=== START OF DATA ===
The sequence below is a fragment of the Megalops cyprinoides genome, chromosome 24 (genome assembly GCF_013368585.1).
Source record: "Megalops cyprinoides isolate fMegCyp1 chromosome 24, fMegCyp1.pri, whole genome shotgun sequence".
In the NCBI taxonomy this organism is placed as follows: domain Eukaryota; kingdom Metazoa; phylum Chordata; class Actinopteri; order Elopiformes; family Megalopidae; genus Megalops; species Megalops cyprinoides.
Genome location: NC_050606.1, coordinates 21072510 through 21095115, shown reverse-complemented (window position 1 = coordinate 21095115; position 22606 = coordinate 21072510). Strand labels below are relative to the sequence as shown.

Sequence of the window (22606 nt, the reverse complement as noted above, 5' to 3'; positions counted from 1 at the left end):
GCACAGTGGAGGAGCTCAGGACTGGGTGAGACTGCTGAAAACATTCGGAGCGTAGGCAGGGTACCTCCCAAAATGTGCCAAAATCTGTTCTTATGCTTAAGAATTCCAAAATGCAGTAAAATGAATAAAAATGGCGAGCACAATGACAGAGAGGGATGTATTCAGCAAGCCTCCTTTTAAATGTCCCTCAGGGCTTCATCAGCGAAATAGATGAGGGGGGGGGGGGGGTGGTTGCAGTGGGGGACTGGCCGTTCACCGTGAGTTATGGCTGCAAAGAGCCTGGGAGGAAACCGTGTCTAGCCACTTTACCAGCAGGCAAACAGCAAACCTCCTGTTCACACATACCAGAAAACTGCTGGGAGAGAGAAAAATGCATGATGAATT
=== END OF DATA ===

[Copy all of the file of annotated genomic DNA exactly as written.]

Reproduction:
The sequence below is a fragment of the Megalops cyprinoides genome, chromosome 24 (genome assembly GCF_013368585.1).
Source record: "Megalops cyprinoides isolate fMegCyp1 chromosome 24, fMegCyp1.pri, whole genome shotgun sequence".
In the NCBI taxonomy this organism is placed as follows: domain Eukaryota; kingdom Metazoa; phylum Chordata; class Actinopteri; order Elopiformes; family Megalopidae; genus Megalops; species Megalops cyprinoides.
Genome location: NC_050606.1, coordinates 21072510 through 21095115, shown reverse-complemented (window position 1 = coordinate 21095115; position 22606 = coordinate 21072510). Strand labels below are relative to the sequence as shown.

Sequence of the window (22606 nt, the reverse complement as noted above, 5' to 3'; positions counted from 1 at the left end):
GCACAGTGGAGGAGCTCAGGACTGGGTGAGACTGCTGAAAACATTCGGAGCGTAGGCAGGGTACCTCCCAAAATGTGCCAAAATCTGTTCTTATGCTTAAGAATTCCAAAATGCAGTAAAATGAATAAAAATGGCGAGCACAATGACAGAGAGGGATGTATTCAGCAAGCCTCCTTTTAAATGTCCCTCAGGGCTTCATCAGCGAAATAGATGAGGGGGGGGGGGGGGTGGTTGCAGTGGGGGACTGGCCGTTCACCGTGAGTTATGGCTGCAAAGAGCCTGGGAGGAAACCGTGTCTAGCCACTTTACCAGCAGGCAAACAGCAAACCTCCTGTTCACACATACCAGAAAACTGCTGGGAGAGAGAAAAATGCATGATGAATT